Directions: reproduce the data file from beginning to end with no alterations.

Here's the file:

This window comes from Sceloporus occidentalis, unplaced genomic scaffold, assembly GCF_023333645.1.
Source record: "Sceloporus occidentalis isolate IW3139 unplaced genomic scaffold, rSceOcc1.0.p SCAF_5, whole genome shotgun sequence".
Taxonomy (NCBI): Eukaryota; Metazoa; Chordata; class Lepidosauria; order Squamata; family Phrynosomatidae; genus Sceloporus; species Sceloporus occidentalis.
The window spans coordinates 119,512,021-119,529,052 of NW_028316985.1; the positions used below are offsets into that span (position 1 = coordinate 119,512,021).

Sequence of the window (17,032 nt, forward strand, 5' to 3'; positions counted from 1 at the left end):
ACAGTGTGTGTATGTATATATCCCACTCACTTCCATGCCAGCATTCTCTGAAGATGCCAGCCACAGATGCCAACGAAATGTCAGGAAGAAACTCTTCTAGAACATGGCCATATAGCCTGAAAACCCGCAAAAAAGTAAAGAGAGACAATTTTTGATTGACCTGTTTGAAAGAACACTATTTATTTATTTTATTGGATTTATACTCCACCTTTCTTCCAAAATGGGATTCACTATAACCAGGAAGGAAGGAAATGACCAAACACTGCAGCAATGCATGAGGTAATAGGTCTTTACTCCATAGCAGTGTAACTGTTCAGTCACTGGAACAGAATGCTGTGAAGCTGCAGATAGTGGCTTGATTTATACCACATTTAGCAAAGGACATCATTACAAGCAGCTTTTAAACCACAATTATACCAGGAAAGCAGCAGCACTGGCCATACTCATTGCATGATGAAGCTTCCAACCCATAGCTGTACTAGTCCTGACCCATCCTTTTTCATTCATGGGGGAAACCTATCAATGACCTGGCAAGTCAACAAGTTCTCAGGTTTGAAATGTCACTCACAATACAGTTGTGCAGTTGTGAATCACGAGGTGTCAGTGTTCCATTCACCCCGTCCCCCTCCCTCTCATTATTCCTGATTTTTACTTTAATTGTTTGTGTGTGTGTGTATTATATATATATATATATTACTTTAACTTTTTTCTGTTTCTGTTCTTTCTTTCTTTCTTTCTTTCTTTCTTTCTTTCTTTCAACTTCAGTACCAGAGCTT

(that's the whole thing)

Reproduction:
This window comes from Sceloporus occidentalis, unplaced genomic scaffold, assembly GCF_023333645.1.
Source record: "Sceloporus occidentalis isolate IW3139 unplaced genomic scaffold, rSceOcc1.0.p SCAF_5, whole genome shotgun sequence".
Taxonomy (NCBI): Eukaryota; Metazoa; Chordata; class Lepidosauria; order Squamata; family Phrynosomatidae; genus Sceloporus; species Sceloporus occidentalis.
The window spans coordinates 119,512,021-119,529,052 of NW_028316985.1; the positions used below are offsets into that span (position 1 = coordinate 119,512,021).

Sequence of the window (17,032 nt, forward strand, 5' to 3'; positions counted from 1 at the left end):
ACAGTGTGTGTATGTATATATCCCACTCACTTCCATGCCAGCATTCTCTGAAGATGCCAGCCACAGATGCCAACGAAATGTCAGGAAGAAACTCTTCTAGAACATGGCCATATAGCCTGAAAACCCGCAAAAAAGTAAAGAGAGACAATTTTTGATTGACCTGTTTGAAAGAACACTATTTATTTATTTTATTGGATTTATACTCCACCTTTCTTCCAAAATGGGATTCACTATAACCAGGAAGGAAGGAAATGACCAAACACTGCAGCAATGCATGAGGTAATAGGTCTTTACTCCATAGCAGTGTAACTGTTCAGTCACTGGAACAGAATGCTGTGAAGCTGCAGATAGTGGCTTGATTTATACCACATTTAGCAAAGGACATCATTACAAGCAGCTTTTAAACCACAATTATACCAGGAAAGCAGCAGCACTGGCCATACTCATTGCATGATGAAGCTTCCAACCCATAGCTGTACTAGTCCTGACCCATCCTTTTTCATTCATGGGGGAAACCTATCAATGACCTGGCAAGTCAACAAGTTCTCAGGTTTGAAATGTCACTCACAATACAGTTGTGCAGTTGTGAATCACGAGGTGTCAGTGTTCCATTCACCCCGTCCCCCTCCCTCTCATTATTCCTGATTTTTACTTTAATTGTTTGTGTGTGTGTGTATTATATATATATATATATTACTTTAACTTTTTTCTGTTTCTGTTCTTTCTTTCTTTCTTTCTTTCTTTCTTTCTTTCTTTCAACTTCAGTACCAGAGCTT